We’ve never done this topic before. The subject was championed by one of our executive editors, Rachel Ritchie, and embraced by our founder, Nicole Vogel, who had experienced plenty of sexism herself in the process of raising capital to start this magazine 12 years ago. Nicole wrote an essay in the issue, about the disrespect she encountered in a city considered a bastion of liberalism.

What makes an exceptional woman for your title?
We chose women across multiple industries and geographies—all of them bravely innovating in their given fields. Our criteria was really just that the women included be doing impressive work that our readers didn’t necessarily know about. We wanted each profile to feel both surprising and inspiring, from the chief of staff for the Governor to a death row investigator to Portland’s first female head brewer.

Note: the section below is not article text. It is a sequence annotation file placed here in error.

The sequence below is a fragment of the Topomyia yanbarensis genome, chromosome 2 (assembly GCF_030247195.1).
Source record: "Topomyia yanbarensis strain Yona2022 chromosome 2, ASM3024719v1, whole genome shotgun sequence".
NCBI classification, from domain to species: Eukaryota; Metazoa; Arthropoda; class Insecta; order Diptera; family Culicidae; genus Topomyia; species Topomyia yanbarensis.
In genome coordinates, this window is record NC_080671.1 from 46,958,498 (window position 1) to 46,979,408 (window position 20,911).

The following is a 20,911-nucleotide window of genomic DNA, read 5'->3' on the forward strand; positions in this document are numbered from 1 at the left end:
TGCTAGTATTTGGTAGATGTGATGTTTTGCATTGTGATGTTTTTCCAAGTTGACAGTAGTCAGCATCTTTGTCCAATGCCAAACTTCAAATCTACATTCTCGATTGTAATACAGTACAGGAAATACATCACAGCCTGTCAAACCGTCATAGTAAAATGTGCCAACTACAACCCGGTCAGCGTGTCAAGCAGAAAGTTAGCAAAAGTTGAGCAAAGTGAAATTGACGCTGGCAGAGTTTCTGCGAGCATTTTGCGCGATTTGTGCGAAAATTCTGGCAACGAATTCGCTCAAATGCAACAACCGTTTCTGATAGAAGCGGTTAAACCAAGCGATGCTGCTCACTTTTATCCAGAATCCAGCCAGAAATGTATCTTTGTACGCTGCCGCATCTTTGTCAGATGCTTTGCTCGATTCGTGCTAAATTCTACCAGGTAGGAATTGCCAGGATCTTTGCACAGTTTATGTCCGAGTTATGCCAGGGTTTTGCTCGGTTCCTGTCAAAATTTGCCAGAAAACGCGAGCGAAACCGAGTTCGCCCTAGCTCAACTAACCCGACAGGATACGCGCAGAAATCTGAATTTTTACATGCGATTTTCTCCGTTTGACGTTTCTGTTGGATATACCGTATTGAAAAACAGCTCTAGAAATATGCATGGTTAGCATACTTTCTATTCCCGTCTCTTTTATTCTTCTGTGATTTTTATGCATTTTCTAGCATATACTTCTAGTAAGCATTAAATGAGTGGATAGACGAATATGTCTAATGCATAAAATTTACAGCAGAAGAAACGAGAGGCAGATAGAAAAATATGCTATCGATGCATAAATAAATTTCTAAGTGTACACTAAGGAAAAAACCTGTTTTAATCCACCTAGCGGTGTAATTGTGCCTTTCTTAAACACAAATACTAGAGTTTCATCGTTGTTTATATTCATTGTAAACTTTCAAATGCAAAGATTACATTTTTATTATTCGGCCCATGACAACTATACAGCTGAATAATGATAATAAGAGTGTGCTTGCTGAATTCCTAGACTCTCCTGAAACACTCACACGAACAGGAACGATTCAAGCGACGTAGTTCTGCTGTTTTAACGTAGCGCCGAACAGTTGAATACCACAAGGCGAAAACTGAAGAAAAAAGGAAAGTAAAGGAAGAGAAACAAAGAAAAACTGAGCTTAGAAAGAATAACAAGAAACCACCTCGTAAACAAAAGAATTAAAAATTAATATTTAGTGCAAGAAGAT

How did the concept evolve, was it hooked on the idea of these women being pioneers?
The concept was always tied to the pioneering spirit of Oregon women; from a journalist’s perspective, it’s just such a rich subject with so much material to work with. The feature’s evolution was mainly due to our selection of individuals to profile and the format those profiles would take. We could’ve easily made a whole magazine on this subject—we started with a list of more than 100 women to whittle down to 10—so the real challenge was smartly editing our aspirations and limiting the feature to the 13 pages available.

What made you choose Andy Batt for this project?